TODO alt text

Canon EOS 6D Mark II Review

Is Canon's "affordable" full-frame proposition still as tempting?

Our Verdict

The EOS 6D Mark II is a major step forward from the original 6D, but more in operational speed and performance than outright image quality. It’s a terrific camera to use, but its price puts it up against a number of strong cameras. It’s a really good all-rounder, which would make a great ‘first’ full-frame DSLR.

For

  • Fast Dual Pixel live view AF
  • Great vari-angle rear touchscreen
  • Handling, build and controls

Against

  • No 4K video
  • Image quality hasn't moved on
  • Only one card slot

Introduction

The original Canon EOS 6D, introduced way back in 2012, was an affordable entry point to full-frame photography. It has, however, been showing its age and fans have been clamouring for a replacement.

And it’s here. The long-awaited EOS 6D Mark II is better than its predecessor in practically every way, from its sensor to its ISO range, from its autofocus system to continuous shooting mode. 

Not surprisingly, however, it’s also considerably more expensive than the model it replaces. So the question is whether these multiple improvements justify the price hike. It also puts the EOS 6D Mark II up against some noticeably tougher competition.

Features

1. The 6D II is scarcely larger than an enthusiast level APS-C DSLR, but packs in a lot of smart features.

2. The vari-angle rear touchscreen makes the most of Canon’s fast Dual Pixel CMOS AF in Live View mode.

3. There’s only one SD card slot, where rival cameras in this price bracket have two. The 6D II doesn’t shoot 4K video, either.

4. The rounded contours and efficient button layout make the 6D II a great camera to use.

The EOS 6D Mark II’s brand-new 26.2-megapixel sensor is a significant improvement in resolution on the old model’s 20.2 megapixels, and more in line with rival cameras from Nikon and Sony.

More importantly, perhaps, this new sensor uses Canon’s Dual Pixel CMOS AF sensor to deliver fast phase-detection autofocus even in Live View mode, so Live View and movie autofocus should be faster and smoother than the EOS 6D Mark I’s older and simpler contrast autofocus system.

The 6D Mark II’s regular autofocus system gets an update too, with a 45-point array (all cross-type) that’s light years ahead of the old model’s archaic nine-point system, and Canon’s latest DIGIC 7 image processor aids object recognition and focus tracking to predict subject movement across the frame.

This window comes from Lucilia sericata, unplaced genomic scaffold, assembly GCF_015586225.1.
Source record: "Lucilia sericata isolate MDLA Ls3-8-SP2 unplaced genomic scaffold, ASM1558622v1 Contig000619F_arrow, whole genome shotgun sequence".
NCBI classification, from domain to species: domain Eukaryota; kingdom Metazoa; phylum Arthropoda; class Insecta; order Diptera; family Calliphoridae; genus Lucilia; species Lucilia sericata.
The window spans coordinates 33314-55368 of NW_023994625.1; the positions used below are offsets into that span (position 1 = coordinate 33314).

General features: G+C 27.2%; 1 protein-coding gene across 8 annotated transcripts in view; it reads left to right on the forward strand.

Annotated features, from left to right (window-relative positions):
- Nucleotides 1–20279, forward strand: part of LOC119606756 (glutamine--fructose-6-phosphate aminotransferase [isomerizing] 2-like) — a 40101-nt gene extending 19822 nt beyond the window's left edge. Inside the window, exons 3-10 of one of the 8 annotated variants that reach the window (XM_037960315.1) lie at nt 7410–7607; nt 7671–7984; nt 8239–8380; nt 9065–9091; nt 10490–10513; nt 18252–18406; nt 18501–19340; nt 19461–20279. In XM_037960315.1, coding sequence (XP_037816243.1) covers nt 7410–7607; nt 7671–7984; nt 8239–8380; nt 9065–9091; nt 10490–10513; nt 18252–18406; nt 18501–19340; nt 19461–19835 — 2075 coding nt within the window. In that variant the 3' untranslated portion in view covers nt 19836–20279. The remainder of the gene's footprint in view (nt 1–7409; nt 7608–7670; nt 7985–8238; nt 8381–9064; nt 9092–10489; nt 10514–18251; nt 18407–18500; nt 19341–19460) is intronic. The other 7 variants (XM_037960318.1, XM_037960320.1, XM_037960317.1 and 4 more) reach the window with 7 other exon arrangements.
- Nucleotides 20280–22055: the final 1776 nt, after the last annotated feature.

The new sensor and DIGIC 7 combination delivers an ISO range of 100-40,000, expandable to 50-104,400. The original EOS 6D was actually a pretty good low-light performer, but the new model delivers both higher ISOs and higher resolution.

Action fans get a higher frame rate, too. The EOS 6D Mark II can shoot at 6.5 frames per second, which is almost 50% faster than the 4.5fps of the old model. Its buffer can capture up to 150 JPEGs or 21 RAW files, which is adequate but not enough to make the 6D Mark II the sports specialist some might like.

Canon has decided not to include 4K video, presumably to preserve some differentiation between the 6D II and its more expensive models like the EOS 5D Mark IV. It does offer Full HD video at up to 60fps, however, and adds in-camera five-axis digital stabilisation for movies – the first time it’s been used on a full-frame model. Canon does not have a physical sensor-shift system like those used in Olympus and Sony mirrorless models, but this is probably the next best thing.

Externally, the EOS 6D Mark II looks a lot like the original 6D, but round the back, the 6D’s fixed LCD display has been replaced by a fully-articulating touchscreen, which should make the 6D Mark II much easier to use for video, macro photography and other work where you’re having to compose shots at awkward angles. 

Like the original 6D, the 6D Mark II has GPS location tracking built in. You get built-in Wi-Fi too, and both NFC and Bluetooth.

So even though the price increase is pretty substantial, the EOS 6D Mark II also brings some pretty substantial improvements. It’s more of a stretch for cash-strapped enthusiasts, but also a much more modern and capable camera.